On my way over to photograph Strathcona Park for yesterday's post, I decided to photograph some spots along the way in Sandy Hill. I started with this. Toller House dates to 1875 and today is home to the embassy of Croatia. I have been inside here for Doors Open.
Friday, April 2, 2021
Six Landmarks And One Abomination
A couple of blocks away stands Laurier House, a home to two prime ministers and a national historic site. Built in the Second Empire style and initially built in 1878, it became home to Wilfred and Zoe Laurier, and after her death was willed to the leader of the Liberal Party of Canada, William Lyon Mackenzie King, who would be our longest serving PM. Artifacts of the Lauriers and King are inside, and it is open to the public during part of the year. Well, when there's not Covid. Hopefully later in the year I'll get a chance to get back inside.
Across from Laurier House stands the former All Saints Anglican Church, a place with plenty of history of its own. After the parish moved on, it was acquired by an organizer with a vision; she created allsaints, an event space and arts centre. A restaurant has taken up quarters in what was the church basement, something that had been in planning stages when I was last here during a Doors Open visit.
Two more views of Laurier House.
Just down the street stands Stadacona Hall. Dating to 1871 and built for a timber baron, it was subsequently home to our first Prime Minister, John A. Macdonald, and his family, for a few years before they moved off to Earnscliffe not so far away. Today it is an embassy, the High Commission for Brunei Darussalam. For those who might not be aware, high commissions are the term used for any embassy for a Commonwealth member in another country that's part of the Commonwealth.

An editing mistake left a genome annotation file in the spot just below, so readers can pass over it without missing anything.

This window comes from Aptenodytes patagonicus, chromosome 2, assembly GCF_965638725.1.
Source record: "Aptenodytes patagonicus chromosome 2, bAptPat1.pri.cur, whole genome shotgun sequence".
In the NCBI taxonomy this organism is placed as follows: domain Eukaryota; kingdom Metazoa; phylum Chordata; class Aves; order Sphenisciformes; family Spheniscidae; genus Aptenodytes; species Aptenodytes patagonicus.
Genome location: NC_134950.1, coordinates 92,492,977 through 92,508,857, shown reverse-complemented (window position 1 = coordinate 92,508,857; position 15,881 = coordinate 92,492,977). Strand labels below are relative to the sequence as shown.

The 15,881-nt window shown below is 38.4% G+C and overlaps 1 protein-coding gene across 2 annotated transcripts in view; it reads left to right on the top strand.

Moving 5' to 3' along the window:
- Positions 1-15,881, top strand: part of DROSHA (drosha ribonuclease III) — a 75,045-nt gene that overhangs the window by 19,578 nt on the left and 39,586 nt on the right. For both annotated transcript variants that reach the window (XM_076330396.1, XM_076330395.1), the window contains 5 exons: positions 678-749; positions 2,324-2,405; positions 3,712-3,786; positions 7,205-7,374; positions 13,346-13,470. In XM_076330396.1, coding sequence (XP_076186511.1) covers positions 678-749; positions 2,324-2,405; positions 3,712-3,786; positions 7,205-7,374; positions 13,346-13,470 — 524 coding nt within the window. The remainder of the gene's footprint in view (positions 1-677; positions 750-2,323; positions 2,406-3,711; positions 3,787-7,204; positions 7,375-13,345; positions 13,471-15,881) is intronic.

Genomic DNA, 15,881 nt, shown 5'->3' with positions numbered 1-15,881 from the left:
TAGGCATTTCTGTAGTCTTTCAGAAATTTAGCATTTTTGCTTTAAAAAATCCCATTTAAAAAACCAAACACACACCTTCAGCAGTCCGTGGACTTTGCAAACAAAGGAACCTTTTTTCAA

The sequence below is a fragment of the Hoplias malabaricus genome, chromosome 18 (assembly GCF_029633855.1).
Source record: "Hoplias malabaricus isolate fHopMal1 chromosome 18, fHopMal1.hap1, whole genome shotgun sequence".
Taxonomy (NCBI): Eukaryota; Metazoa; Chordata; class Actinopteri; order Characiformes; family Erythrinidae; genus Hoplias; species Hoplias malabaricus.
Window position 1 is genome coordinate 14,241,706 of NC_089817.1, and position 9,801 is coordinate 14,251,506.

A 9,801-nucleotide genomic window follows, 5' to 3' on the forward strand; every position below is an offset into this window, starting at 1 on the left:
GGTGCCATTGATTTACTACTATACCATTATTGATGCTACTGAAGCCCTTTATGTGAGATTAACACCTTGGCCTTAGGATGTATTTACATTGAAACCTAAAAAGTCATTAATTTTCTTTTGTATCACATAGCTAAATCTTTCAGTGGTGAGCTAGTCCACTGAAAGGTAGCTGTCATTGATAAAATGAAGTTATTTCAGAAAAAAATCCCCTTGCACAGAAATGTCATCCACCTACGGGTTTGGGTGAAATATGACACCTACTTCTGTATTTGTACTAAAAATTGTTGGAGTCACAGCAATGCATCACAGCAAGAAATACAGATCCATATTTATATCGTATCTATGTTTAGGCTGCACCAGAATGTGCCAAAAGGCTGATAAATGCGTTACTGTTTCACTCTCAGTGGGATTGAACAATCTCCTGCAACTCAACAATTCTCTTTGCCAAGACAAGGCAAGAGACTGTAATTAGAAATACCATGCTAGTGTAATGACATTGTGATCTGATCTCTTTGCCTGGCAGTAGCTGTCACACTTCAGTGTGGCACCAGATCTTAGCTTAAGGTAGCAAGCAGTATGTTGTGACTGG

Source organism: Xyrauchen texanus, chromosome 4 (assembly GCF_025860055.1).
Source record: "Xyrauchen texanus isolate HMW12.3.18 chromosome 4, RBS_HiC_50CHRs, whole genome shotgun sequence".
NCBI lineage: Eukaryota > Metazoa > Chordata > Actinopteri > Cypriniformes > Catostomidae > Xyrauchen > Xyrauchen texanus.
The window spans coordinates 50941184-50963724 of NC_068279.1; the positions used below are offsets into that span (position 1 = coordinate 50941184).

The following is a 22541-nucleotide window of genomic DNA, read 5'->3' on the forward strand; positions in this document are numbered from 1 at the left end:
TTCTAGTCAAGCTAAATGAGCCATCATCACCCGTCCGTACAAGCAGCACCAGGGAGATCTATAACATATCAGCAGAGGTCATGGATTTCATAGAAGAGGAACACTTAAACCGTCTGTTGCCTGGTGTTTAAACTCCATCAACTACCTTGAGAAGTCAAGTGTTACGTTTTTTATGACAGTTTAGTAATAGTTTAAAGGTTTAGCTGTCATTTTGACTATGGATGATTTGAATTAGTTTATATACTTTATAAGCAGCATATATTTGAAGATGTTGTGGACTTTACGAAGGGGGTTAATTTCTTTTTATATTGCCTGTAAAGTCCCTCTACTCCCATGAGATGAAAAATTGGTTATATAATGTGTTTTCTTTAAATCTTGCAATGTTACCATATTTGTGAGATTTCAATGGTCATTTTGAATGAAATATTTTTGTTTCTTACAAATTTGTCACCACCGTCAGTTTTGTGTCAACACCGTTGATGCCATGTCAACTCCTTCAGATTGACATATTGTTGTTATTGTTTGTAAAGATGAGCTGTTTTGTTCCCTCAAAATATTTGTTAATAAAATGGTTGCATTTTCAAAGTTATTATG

A peek between hedge bushes. I've been inside a couple of times, during Doors Open, which usually happens the first weekend of June here. Covid being as it is, odds are Doors Open won't happen again this year.
And a bit further up the street, with a view looking down into Strathcona Park. This building dates to 1877, in the Tudor Revival style. What was a mansion now houses a restaurant and culinary art institute in one setting. Signatures is the restaurant side of things, and Le Cordon Bleu is the other side of it. Also a mainstay of Doors Open, and a popular one. I mentioned in yesterday's post about a building with a dash of blue seen from in the park. This is it.
And yet another regular feature at Doors Open, and one I've visited several times. Fleck-Paterson House dates to 1901, built by the timber baron J.R. Booth for his daughter Gertrude Fleck. It later came into the hands of a senator, Norman Paterson. Today it is home to the embassy of Algeria.
Six beautiful buildings above.
Now for the abomination.
The Russian embassy stands close to the Algerian embassy; if standing in the backyard of the latter and looking at the west side of the property perimeter, you're looking up at the back wall of the place. This is the view of the front of the embassy, from the intersection of Laurier Avenue and Charlotte Street. The place looks like a bunker. Hideous. Out of place. Unfriendly.
I took a couple of shots, wondering if I was being watched.
To which I'll say this much to the occupants of this monstrosity: your embassy is ugly, and your president Vladimir is a petty little despotic wanker of a human being with sticky fingers, the pallor of a corpse, a mad-on against the universe just because he was born, and a desperate need to compensate for being overly short, along with other shortcomings- especially south of the beltline.
I don't think Putin's going to invite me for dinner.